If we take this fully balanced example to its logical end, both sinewaves of each channel would then be passed along to a balanced power amplifier, in which a separate signal path would be dedicated to each, until the signal reaches the speaker terminals. There, the amplified version of the hot signal would be connected to the positive speaker terminal, and the amplified version of the cold signal would be connected to the negative terminal. If each amplified sinewave was, say, 30V peak-peak (referenced to ground), at each speaker terminal, the speaker would see 60V peak-peak as one wave crests and the other troughs.

What would happen if the signal encountered noise somewhere along its path? If the noise is correlated, and the volume control and each buffer and amplifier stage are all perfectly matched between hot and cold, with perfectly matched input and output impedances, then it wouldn’t matter how much noise was picked up. We could have 100V (relative to ground) of noise at each speaker terminal and still not hear a bit of it, because it would all have been canceled out. At any given moment, the voltage due to noise would be precisely the same at both speaker terminals -- no difference between voltages means no signal, and no signal means no sound. Of course, absolutely perfect matching between hot and cold is impossible.

AyreThe Ayre Acoustics EX-8 networked amplifier-DAC is a fully balanced design

To complicate matters, if the designers of a fully balanced stereo component want to implement their internal amplifier stages differentially (i.e., hot and cold are referenced to one another and not to ground) using op-amps, then both the hot and cold signals must be fed to each stage. That is to say, the hot and cold signals would respectively feed the noninverting and inverting inputs of an amplifier stage to create the hot signal for the next stage, and the hot and cold signals would respectively feed the inverting and noninverting inputs to create the cold signal, times two for the left and right channels.

There are also some disadvantages to fully balanced designs. The first and most obvious is cost, as twice the number of electronic components is required. The second is a certain type of noise. Hiss heard through speakers is usually due to uncorrelated thermal noise in passive or active components. Because this type of noise is random, its phase and amplitude in the hot and cold signals won’t be identical, and thus won’t be canceled. In fact, because fully balanced designs have more electronic components than unbalanced designs, they may, at least in theory, generate more hiss than their unbalanced counterparts.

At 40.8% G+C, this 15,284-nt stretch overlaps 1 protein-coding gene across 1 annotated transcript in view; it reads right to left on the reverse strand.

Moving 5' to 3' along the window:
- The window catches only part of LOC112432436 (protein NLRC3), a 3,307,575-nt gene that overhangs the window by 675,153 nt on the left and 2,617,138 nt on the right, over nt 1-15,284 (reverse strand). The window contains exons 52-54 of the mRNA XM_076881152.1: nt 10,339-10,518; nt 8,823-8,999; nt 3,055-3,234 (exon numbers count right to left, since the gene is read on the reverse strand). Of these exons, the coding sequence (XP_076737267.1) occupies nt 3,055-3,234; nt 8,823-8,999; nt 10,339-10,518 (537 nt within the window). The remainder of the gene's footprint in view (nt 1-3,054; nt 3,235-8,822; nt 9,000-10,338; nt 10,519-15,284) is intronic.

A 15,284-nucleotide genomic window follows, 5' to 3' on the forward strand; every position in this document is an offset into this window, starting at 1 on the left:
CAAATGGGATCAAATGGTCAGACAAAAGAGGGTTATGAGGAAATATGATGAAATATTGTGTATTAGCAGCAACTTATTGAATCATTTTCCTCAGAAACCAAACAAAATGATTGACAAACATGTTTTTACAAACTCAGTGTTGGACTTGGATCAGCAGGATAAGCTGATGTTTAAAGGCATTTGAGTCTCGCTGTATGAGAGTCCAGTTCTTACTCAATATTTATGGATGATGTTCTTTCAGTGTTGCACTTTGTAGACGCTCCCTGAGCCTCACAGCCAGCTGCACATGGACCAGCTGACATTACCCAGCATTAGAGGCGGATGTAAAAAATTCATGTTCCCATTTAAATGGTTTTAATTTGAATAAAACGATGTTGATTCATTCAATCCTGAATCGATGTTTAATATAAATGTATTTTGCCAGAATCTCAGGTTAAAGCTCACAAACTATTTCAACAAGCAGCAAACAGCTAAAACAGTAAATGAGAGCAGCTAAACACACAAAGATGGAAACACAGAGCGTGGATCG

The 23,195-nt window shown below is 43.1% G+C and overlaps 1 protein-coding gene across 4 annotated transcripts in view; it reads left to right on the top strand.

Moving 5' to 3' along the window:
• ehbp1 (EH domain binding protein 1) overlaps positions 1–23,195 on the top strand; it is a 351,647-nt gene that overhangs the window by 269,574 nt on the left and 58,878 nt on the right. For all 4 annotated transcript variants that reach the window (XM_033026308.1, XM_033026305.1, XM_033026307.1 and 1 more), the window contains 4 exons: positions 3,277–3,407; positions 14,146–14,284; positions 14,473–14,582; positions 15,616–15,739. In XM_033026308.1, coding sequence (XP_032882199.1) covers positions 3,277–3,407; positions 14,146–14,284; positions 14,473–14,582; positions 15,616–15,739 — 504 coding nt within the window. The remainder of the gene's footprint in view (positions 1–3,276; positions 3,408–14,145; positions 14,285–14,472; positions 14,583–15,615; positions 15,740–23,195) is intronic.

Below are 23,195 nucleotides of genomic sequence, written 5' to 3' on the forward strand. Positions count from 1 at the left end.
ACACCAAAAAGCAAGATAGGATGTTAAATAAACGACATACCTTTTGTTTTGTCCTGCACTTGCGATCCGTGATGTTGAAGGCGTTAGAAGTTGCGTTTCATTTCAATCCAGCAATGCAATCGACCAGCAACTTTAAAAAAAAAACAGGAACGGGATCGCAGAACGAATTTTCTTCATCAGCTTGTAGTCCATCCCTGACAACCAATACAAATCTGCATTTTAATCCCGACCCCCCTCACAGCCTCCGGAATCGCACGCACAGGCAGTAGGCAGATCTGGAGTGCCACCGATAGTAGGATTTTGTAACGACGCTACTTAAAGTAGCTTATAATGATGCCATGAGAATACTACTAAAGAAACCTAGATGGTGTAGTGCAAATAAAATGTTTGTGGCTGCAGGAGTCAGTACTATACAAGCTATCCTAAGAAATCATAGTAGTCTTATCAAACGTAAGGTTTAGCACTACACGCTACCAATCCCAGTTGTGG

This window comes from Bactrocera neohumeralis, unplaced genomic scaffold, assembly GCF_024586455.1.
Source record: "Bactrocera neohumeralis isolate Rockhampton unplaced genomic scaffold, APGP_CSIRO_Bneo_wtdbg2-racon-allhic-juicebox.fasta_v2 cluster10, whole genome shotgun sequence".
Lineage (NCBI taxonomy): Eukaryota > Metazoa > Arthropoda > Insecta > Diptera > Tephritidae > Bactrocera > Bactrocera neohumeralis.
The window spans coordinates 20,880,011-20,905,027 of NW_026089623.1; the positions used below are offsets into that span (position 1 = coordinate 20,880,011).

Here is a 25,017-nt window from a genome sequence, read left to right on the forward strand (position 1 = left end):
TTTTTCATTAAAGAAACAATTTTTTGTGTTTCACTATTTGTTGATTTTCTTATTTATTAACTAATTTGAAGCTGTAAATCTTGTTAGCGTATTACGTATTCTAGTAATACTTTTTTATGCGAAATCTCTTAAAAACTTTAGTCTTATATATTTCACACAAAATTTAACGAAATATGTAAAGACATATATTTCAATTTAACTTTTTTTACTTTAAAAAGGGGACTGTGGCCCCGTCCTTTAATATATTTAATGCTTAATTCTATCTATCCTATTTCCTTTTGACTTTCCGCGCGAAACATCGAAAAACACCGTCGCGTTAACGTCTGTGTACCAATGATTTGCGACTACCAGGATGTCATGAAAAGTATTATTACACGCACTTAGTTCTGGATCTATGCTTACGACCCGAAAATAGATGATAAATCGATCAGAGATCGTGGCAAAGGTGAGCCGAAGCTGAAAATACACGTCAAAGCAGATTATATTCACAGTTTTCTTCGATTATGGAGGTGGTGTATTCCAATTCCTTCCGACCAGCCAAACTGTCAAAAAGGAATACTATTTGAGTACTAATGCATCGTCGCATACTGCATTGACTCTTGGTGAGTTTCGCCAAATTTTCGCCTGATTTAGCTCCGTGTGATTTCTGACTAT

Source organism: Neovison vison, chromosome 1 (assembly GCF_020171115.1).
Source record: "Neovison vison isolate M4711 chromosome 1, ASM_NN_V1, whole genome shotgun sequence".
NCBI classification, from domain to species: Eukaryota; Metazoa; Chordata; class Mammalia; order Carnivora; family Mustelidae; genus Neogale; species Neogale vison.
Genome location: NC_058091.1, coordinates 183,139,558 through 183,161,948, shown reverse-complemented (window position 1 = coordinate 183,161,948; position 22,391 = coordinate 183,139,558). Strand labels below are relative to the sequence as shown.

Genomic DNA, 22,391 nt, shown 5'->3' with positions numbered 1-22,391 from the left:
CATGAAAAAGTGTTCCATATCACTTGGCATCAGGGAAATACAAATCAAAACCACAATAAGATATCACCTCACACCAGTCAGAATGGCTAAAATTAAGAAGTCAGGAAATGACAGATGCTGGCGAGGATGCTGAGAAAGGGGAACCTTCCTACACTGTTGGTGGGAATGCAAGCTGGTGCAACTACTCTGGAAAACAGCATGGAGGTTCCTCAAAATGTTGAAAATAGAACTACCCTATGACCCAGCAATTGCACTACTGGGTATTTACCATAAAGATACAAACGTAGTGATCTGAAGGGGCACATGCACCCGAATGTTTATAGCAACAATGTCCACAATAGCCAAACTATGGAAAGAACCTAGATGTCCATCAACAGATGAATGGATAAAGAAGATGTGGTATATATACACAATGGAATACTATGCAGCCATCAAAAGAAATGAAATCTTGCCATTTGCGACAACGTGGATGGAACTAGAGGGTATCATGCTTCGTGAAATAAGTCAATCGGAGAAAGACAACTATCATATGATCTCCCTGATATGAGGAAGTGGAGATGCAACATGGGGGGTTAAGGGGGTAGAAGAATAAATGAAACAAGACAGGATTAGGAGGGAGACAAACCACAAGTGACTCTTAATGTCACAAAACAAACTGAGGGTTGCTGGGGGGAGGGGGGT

So is all the complication and expense of balanced operation actually worth it? Again, opinions vary, depending on the designer’s ability to come up with a high-quality power supply with a quiet grounding scheme. But, generally speaking, I would say no, it’s not worth it. However, if the designer is not so competent, balanced operation can make a worthwhile difference. An example:

About 20 years ago, I designed and built a fully balanced, digitally controlled, line-level preamplifier I was quite proud of -- it had three unbalanced inputs (RCA) that I’d internally converted to balanced, and one balanced (XLR) input. Because I lacked the experience to build a perfectly quiet power supply -- mine hummed a bit -- I definitely heard a difference in the level of noise between the balanced and unbalanced inputs. The hum was there either way, but if the balanced input was selected, it was inaudible because it remained correlated and matched in amplitude from input to output, then canceled at the differential input of my power amp. At the time, I had the very competently designed and superquiet Bryston 4BST -- which, though it had balanced inputs, was internally unbalanced.

Another example involves my current preamplifier and power amp, a McIntosh Laboratory C47 (shown below) and MC302. Both have balanced inputs, and the C47 has balanced outputs, but neither is fully balanced -- their internal operation is unbalanced. Nonetheless, both are exquisitely quiet -- to hear any noise at all, I have to put an ear right next to a speaker with the volume wide open. Are McIntosh’s fully balanced designs even quieter? Yes -- they do manage to squeeze out a few more dB of signal to noise.

McIntoshMcIntosh Laboratory C47 preamplifier

The most important question is whether or not any of this should matter to you. I will say that I appreciate the engineering prowess that goes into a fully balanced design. But in my own system, the answer is: No, it doesn’t matter -- using my McIntosh components as an example, both their fully balanced and internally unbalanced components generate noise floors well below what I can hear at my listening position. But that doesn’t mean that fully balanced operation won’t matter to you -- and if it does, there are plenty of balanced components out there to choose from.


Now that you understand a bit more about balanced and unbalanced connections and electronics and their advantages and disadvantages, you might keep it in mind next time you’re shopping for hi-fi gear. Think about your specific situation, room and gear layout, and consider the importance, or lack thereof, of a balanced stereo system.

I have limited the scope of this article to the basics, but if anyone out there is curious for more, or has questions about how, for example, op-amps are used to balance an unbalanced signal or act as differential input buffers, please send me an e-mail.

. . . Diego Estan